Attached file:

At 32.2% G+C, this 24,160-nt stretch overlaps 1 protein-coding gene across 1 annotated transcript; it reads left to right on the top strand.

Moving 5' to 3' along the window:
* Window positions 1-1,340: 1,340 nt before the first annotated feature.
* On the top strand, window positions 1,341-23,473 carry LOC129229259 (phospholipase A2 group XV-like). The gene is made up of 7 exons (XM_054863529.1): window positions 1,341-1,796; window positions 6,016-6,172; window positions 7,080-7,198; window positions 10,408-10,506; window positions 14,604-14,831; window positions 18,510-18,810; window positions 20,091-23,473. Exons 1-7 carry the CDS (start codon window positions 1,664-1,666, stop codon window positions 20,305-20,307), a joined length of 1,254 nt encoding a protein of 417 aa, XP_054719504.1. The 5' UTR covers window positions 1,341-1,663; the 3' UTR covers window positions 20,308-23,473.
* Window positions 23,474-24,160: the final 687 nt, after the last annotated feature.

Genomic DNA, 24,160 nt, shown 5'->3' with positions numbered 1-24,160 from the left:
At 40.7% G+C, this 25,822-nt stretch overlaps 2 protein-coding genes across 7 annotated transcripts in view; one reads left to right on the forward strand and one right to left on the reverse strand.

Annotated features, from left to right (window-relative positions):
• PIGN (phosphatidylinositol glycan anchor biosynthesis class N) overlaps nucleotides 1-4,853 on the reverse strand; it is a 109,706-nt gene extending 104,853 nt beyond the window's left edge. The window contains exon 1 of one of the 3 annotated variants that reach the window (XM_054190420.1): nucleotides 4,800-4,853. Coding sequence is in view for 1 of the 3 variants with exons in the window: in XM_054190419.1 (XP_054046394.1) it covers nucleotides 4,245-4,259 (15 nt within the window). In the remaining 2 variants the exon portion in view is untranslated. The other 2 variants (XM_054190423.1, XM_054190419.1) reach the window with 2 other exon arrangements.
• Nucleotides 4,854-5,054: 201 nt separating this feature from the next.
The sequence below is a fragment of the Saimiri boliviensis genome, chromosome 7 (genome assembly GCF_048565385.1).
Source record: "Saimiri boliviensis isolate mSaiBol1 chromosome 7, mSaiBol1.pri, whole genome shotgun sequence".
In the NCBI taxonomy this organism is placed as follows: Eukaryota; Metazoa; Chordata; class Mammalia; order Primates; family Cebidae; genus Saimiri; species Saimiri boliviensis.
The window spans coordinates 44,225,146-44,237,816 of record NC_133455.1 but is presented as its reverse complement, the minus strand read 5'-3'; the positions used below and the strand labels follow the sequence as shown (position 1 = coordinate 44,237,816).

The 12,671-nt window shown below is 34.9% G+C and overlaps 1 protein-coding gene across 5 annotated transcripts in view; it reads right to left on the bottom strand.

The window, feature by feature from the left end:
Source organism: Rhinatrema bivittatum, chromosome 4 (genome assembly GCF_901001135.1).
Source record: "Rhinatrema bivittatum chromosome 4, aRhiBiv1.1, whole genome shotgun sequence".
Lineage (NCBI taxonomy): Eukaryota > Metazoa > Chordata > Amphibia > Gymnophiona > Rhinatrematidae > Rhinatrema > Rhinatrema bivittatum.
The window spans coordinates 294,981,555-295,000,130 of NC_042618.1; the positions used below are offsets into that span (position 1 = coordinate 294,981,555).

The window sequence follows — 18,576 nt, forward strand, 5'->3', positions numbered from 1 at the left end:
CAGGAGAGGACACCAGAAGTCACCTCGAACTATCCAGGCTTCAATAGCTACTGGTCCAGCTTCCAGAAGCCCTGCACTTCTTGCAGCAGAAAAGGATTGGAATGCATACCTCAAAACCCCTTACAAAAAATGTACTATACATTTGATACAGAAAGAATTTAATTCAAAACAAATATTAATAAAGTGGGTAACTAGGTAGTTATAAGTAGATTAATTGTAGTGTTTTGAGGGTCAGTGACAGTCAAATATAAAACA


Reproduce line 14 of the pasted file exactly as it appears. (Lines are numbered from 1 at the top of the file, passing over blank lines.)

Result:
The window spans coordinates 44,225,146-44,237,816 of record NC_133455.1 but is presented as its reverse complement, the minus strand read 5'-3'; the positions used below and the strand labels follow the sequence as shown (position 1 = coordinate 44,237,816).